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From Couch to Poll: Media Content and The Value of Local Information

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  • Bühler Mathias

    (LMU Munich)

  • Andrew Dickens

    (Brock University)

Abstract

We document the importance of local information in mass media for the political engagement of citizens and accountability of politicians. We study this in the context of Canada, where until 1958, competition in television markets was suppressed—Canadians received either public or private television content, but never both. While public television provided national-level informational content, private television content was distinctly local and more politically relevant to voters. We find that the introduction of television reduced voter turnout, but that this effect is exclusive to public television districts. Our findings qualify existing knowledge about the political effects of the rollout of new media, by allowing the informational content to vary while holding the media type constant. We support this argument with evidence from parliamentary debates: politicians from districts with private television are more likely to speak and act on behalf of their constituents in Parliament. Our findings thus suggest that politicians are held accountable by relevant media content.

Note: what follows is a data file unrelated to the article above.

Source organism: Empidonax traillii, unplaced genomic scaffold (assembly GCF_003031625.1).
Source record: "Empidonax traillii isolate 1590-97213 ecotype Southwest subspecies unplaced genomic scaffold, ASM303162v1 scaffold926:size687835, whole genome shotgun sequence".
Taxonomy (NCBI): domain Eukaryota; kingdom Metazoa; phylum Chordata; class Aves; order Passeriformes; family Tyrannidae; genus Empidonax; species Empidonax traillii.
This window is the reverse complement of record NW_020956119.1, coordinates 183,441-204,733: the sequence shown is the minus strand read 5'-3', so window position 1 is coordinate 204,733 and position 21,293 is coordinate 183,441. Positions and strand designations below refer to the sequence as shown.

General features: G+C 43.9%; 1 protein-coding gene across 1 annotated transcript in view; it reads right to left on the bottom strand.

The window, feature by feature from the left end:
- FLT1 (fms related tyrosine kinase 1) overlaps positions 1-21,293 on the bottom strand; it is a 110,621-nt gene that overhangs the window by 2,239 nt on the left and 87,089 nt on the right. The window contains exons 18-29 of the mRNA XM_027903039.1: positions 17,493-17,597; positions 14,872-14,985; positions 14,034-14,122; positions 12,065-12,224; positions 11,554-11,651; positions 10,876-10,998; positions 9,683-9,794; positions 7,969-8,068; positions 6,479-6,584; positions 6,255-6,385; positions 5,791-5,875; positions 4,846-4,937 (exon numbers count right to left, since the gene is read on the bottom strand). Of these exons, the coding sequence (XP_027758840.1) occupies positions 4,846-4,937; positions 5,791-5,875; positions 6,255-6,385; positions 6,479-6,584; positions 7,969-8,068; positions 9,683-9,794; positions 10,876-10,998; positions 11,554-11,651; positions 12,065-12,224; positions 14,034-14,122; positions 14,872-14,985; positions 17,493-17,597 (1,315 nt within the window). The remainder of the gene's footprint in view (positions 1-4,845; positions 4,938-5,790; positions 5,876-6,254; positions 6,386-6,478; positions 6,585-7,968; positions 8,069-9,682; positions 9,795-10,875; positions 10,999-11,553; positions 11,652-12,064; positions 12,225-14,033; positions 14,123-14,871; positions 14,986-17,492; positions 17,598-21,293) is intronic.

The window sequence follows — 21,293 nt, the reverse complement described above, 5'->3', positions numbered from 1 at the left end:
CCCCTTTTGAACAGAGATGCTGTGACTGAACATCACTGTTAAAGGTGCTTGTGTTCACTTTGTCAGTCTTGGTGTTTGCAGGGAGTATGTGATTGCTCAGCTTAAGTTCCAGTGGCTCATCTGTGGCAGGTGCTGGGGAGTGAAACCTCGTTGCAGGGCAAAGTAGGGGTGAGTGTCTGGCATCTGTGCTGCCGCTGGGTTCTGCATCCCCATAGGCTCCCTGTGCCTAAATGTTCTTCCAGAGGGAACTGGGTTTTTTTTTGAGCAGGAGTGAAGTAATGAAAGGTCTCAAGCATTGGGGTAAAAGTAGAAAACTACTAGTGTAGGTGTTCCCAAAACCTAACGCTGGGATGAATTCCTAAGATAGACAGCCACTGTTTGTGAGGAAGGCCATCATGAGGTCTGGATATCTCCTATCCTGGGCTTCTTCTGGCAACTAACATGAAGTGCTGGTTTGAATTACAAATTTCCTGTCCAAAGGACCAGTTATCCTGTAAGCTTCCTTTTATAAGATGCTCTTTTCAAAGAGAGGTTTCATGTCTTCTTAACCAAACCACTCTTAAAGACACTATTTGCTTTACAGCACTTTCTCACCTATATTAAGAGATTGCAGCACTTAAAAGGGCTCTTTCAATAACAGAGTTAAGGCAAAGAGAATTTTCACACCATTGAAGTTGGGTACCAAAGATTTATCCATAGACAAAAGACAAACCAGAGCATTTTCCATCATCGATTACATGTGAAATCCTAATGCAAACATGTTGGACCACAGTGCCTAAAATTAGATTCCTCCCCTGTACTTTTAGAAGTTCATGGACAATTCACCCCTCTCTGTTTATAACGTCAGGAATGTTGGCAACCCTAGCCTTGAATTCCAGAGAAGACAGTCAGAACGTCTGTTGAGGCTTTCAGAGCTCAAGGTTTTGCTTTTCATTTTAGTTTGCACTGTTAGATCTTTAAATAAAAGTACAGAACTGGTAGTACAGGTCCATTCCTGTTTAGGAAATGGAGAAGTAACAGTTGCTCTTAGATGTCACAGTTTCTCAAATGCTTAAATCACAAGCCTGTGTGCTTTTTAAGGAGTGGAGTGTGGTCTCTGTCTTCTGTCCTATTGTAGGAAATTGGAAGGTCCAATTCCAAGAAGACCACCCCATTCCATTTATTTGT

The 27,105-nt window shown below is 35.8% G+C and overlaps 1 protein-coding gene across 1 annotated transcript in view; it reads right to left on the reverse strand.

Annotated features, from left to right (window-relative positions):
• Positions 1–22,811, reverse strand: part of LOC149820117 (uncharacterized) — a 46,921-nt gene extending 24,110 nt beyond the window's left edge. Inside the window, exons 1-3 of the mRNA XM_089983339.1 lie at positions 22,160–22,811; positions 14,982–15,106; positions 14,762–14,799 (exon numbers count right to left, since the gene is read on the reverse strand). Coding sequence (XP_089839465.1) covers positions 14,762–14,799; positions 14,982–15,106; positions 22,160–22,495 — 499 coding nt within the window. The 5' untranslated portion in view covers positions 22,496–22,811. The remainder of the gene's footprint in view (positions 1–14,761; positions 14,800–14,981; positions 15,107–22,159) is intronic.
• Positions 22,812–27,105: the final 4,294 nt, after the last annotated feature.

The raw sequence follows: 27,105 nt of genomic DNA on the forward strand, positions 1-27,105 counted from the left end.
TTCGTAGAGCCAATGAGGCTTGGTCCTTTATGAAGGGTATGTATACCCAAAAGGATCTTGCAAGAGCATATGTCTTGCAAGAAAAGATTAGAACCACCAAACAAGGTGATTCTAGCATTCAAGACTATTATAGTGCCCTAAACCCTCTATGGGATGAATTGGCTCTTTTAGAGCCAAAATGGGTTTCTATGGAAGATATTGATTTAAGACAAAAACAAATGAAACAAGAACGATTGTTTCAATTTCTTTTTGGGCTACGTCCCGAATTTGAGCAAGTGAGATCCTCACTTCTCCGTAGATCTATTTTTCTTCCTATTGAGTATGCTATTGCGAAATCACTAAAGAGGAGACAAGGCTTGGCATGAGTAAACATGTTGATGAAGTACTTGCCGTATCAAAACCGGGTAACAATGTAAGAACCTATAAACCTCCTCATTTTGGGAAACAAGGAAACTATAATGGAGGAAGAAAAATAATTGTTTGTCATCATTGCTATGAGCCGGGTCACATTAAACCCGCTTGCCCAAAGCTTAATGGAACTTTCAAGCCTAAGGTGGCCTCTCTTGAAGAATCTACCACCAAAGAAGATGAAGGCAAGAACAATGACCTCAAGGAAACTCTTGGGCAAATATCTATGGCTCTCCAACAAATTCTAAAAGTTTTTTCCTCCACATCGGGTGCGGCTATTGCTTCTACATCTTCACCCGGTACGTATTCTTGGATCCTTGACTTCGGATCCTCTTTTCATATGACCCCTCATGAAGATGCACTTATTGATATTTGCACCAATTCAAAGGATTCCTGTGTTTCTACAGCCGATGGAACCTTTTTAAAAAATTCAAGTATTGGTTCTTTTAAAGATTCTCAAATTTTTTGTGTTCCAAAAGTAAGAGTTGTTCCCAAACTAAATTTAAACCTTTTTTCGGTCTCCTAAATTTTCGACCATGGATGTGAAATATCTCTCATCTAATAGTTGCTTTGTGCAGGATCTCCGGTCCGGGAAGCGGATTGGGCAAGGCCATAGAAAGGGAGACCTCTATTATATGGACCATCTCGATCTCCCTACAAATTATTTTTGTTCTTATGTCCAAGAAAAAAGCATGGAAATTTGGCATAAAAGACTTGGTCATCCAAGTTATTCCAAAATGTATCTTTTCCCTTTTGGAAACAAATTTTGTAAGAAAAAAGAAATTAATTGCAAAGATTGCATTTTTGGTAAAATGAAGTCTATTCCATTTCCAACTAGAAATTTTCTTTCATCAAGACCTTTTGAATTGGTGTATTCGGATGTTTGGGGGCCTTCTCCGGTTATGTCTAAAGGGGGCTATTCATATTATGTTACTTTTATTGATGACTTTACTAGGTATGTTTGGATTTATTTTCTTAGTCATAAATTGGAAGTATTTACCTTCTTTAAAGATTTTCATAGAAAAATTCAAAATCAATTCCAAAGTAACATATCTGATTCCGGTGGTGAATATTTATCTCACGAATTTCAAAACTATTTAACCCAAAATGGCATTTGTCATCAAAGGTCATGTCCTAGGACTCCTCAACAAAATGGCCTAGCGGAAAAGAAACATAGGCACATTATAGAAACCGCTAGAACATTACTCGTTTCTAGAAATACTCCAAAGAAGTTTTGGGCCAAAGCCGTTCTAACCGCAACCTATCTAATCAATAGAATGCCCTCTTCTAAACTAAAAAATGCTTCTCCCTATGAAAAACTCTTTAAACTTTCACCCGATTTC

Suggested Citation

  • Bühler Mathias & Andrew Dickens, 2024. "From Couch to Poll: Media Content and The Value of Local Information," Rationality and Competition Discussion Paper Series 496, CRC TRR 190 Rationality and Competition.
  • Handle: RePEc:rco:dpaper:496
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    More about this item

    JEL classification:

    • D72 - Microeconomics - - Analysis of Collective Decision-Making - - - Political Processes: Rent-seeking, Lobbying, Elections, Legislatures, and Voting Behavior
    • L82 - Industrial Organization - - Industry Studies: Services - - - Entertainment; Media
    • N42 - Economic History - - Government, War, Law, International Relations, and Regulation - - - U.S.; Canada: 1913-

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